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5/7/2012
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Best of Interop 2012: Award Winners

What innovative technology product earned the coveted Best of Interop award for 2012? Get the lowdown on all of this year's winners and why they're compelling for enterprise IT.
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NEC Corporation of America

As we looked over the more than 130 entries we received for the Best of Interop Awards, we noticed the continuation of last year's trend toward better management products. As always, the simpler things look on the surface, the more work is required behind the scenes. Virtualized and cloud resources can deliver on their promise of faster and more responsive computing and storage only if IT has effective controls to track those dynamic resources--a need that winners such as V3, Citrix, Cisco, and Panzura fill. Likewise, the demand for mobile data access is creating new management problems for IT teams, and winners like Alcatel-Lucent, McAfee, and Cloudpath Networks bring new ideas to mobile.

Picking the "best" product at Interop is always a challenge, and narrowing down our choice for 2012 was no exception. After much discussion, our executive judging team decided that the very first enterprise-class, OpenFlow-compliant network controller--the ProgrammableFlow PF6800 Controller from NEC--delivered the innovation, insight, and advanced thinking expected of a Best of Interop Grand Prize Winner.

The relevance of the PF6800 lies in the growing interest in software-defined networking (SDN), which has the potential to dramatically change networking strategies. Even though Ethernet itself is an open standard, the control plane for switching is not. That means network administrators are pretty much limited by the proprietary management options provided by their hardware vendors.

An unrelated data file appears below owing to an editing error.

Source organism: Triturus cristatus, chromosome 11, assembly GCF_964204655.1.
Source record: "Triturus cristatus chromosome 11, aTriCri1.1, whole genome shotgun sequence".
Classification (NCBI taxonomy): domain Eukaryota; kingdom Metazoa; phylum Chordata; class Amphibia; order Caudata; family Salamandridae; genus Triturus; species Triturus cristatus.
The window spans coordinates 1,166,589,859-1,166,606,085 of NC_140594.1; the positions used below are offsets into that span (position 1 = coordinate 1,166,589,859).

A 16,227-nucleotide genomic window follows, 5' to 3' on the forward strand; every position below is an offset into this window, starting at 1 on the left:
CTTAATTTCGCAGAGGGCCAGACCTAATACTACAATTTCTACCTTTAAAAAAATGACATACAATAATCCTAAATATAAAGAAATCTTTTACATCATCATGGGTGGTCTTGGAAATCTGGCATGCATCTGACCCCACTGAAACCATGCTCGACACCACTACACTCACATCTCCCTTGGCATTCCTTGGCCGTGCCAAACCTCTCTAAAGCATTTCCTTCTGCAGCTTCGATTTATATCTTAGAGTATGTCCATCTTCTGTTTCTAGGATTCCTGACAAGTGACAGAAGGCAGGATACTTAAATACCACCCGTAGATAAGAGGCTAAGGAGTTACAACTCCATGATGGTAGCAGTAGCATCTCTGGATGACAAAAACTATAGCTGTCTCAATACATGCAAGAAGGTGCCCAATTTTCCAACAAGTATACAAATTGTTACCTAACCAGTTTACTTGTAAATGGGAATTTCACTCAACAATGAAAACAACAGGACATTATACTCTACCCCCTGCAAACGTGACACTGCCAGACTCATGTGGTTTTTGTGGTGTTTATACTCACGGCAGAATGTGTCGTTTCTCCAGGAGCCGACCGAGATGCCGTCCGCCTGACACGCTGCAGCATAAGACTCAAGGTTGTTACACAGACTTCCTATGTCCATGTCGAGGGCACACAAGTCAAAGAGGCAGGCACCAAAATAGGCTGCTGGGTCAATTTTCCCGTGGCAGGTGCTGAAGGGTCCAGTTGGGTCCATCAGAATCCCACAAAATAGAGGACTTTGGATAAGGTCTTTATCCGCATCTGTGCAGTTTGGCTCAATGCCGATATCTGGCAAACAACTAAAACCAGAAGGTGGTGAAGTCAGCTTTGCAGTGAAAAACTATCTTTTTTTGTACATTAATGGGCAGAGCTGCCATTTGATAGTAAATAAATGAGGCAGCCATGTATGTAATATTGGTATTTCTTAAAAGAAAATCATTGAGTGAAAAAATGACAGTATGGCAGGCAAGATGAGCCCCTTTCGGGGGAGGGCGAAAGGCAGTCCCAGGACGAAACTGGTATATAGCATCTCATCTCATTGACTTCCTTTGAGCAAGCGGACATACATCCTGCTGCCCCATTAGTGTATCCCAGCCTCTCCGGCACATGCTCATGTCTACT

The key goal of the SDN movement is to upend the network management status quo by abstracting the control plane from the networking hardware, using an open standard like OpenFlow for network control. Doing this has the potential to make networks far more vendor-agnostic, while at the same time modernizing the network definition process, improving visibility, and increasing network performance. But SDN must meet those goals without sacrificing the reliability expected of large networking environments.

The key to a reliable SDN lies in a quality network controller, and the NEC ProgrammableFlow PF6800 Controller is the first generally available, OpenFlow 1.0.0-based network controller, making it feasible to take SDN out of the test lab and into production. OpenFlow is just a few years old, but some big names in the industry, including Google, are already touting SDN's potential, so it's worth more than a passing glance. It takes a company like NEC, with the courage and commitment to introduce enterprise-class products, to give SDN a chance to prove itself in the very difficult and challenging enterprise IT environment.

Of course, there's still a lot of work to be done, and you'll have to do your own research on whether SDNs make sense in your IT operation. But you might someday look back with nostalgia at 2012 as the time when network management started to change forever.

Now, dig into details on the Best of Interop winners in nine categories, with analysis from each of the judging teams. --Steven Hill, Best of Interop lead judge

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